We request that a process be initiated either in the form of an ad hoc committee or by allowing faculty to be part of a process in which these problems and issues are evaluated  and assessed for the purpose of drawing new regulations concerning the relationship between academic life and extra-curricular athletic programs.


signed by 63 tenured faculty to date 10/8/13:

Yoichi Aizawa,                    Professor of East Asian Literature and Language
Anthony Aveni,                   Russell B. Colgate Professor of Astronomy and Anthropology
Rich April,                           Dunham Beldon Jr. Professor of Geology
Peter Balakian,                     Donald M. and Constance H. Rebar Professor of the 
                                                  Humanities in the Department of English
Jennifer Brice,                      Associate Professor of English
Glenn Cashman,                  Associate Professor of Music
Susan P. Cerasano,              Edgar B. Fairchild Professor of English
Marietta Cheng,                   Professor of Music
Maudemarie Clark,              George Carleton, Jr. Professor of Philosophy
Michael Coyle,                    Professor of English
John Crespi,                        Henry R. Luce Associate Professor of Chinese
Lesleigh Cushing,               Associate Professor of Religion, Chair Jewish Studies
Ray Douglas,                      Professor of History, Chair
Faye Dudden,                     Professor of History
Robert Garland,                  Roy D. and Margaret B. Wooster Professor of the Classics
Adrian Giurgea,                  Professor of English, Director of Theater
DeWitt Godfrey,                 Associate Professor of Art and Art History
Jocseyln Godwin,               Professor of Music, Chair
Michael Haines,                  Banfi Vintners Professor of Economics
Anita Johnson,                    Associate Professor of Spanish
Michael Johnston,               Charles A. Dana Professor of Political Science
Noor Khan,                         Associate Professor of History
Marjorie D. Kellog,             Associate Professor of Theater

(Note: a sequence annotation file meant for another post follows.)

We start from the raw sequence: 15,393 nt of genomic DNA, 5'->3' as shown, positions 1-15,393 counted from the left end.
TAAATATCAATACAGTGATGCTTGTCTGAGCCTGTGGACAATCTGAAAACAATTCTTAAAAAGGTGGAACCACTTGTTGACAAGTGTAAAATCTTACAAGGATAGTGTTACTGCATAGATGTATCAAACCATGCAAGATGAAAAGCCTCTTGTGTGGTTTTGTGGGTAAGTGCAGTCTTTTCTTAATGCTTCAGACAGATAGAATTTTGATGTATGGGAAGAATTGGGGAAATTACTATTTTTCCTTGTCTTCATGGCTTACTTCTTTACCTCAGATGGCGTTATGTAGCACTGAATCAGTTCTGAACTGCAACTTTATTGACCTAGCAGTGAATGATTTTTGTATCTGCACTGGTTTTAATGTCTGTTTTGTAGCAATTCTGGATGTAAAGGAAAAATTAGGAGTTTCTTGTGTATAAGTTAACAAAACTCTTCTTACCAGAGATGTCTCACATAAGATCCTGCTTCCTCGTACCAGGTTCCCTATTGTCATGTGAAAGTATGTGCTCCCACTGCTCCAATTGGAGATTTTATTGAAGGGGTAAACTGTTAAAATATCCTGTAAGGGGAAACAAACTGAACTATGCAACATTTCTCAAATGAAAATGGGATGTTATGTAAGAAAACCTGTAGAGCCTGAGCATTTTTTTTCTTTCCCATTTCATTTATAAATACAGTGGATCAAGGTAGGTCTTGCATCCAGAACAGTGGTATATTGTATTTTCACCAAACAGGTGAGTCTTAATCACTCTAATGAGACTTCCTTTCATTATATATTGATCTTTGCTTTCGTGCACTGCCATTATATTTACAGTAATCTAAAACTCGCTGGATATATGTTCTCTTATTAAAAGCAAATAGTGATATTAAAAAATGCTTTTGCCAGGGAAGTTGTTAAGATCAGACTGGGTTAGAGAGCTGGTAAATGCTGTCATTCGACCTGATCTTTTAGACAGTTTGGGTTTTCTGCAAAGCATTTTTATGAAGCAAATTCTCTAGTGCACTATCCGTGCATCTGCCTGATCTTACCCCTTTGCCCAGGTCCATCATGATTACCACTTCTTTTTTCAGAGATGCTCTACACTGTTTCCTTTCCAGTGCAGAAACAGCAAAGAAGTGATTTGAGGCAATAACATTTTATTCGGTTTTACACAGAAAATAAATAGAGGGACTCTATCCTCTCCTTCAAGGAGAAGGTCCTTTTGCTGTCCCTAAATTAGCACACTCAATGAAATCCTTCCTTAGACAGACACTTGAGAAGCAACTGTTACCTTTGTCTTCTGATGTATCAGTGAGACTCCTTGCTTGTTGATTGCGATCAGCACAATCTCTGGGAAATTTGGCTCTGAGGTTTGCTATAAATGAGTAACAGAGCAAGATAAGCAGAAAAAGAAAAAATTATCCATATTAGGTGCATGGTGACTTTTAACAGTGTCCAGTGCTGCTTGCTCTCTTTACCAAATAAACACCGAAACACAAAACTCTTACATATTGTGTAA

Steven Kepnes,                   Professor of World Religions and Jewish Studies, Director of
                                                   Chapel House and the Fund for the Study of World 
                                                   Religions, Chair Department of Religion
Jordon Kerber,                    Professor of Anthropology and Native American Studies
Jyoti Khanna,                      Professor of Economics
Laura Klugerz,                    Professor of Music and Africana & Latin American Studies
John Knecht,                       Russell Colgate Distinguished Professor of Art and Art History
Deborah J. Knuth Klenk,    Professor of English
Karen Harpp,                      Associate Professor of Geology
Evelyn Hart,                        Professor of Mathematics
Michael Hayes,                   Professor of Political Science
Graham Hodges,                 George Dorland Langdon  Jr. Professor of History and
                                                   Africana & Latin American Studies
Carolyn Hsu,                       Associate Professor of Sociology
Paul Lopes,                         Associate Professor of Anthropology
Clarice Martin,                    Jean Picker Professor of Philosophy and Religion
David McCabe,                  Professor of Philosophy
Ulrich Meyer,                     Associate Professor of Philosophy
Mary Moran,                      Professor of Anthropology
Brian Moore,                      John D. and Catherine T. MacArthur Professor of History and
                                                  Africana & Latin American Studies
Nina Moore,                       Associate Professor of Political Science
John Naughton,                  Harrington and Shirley Drake Professor of the Humanities in
                                                  Romance Languages
Kezia Page,                         Associate Professor of English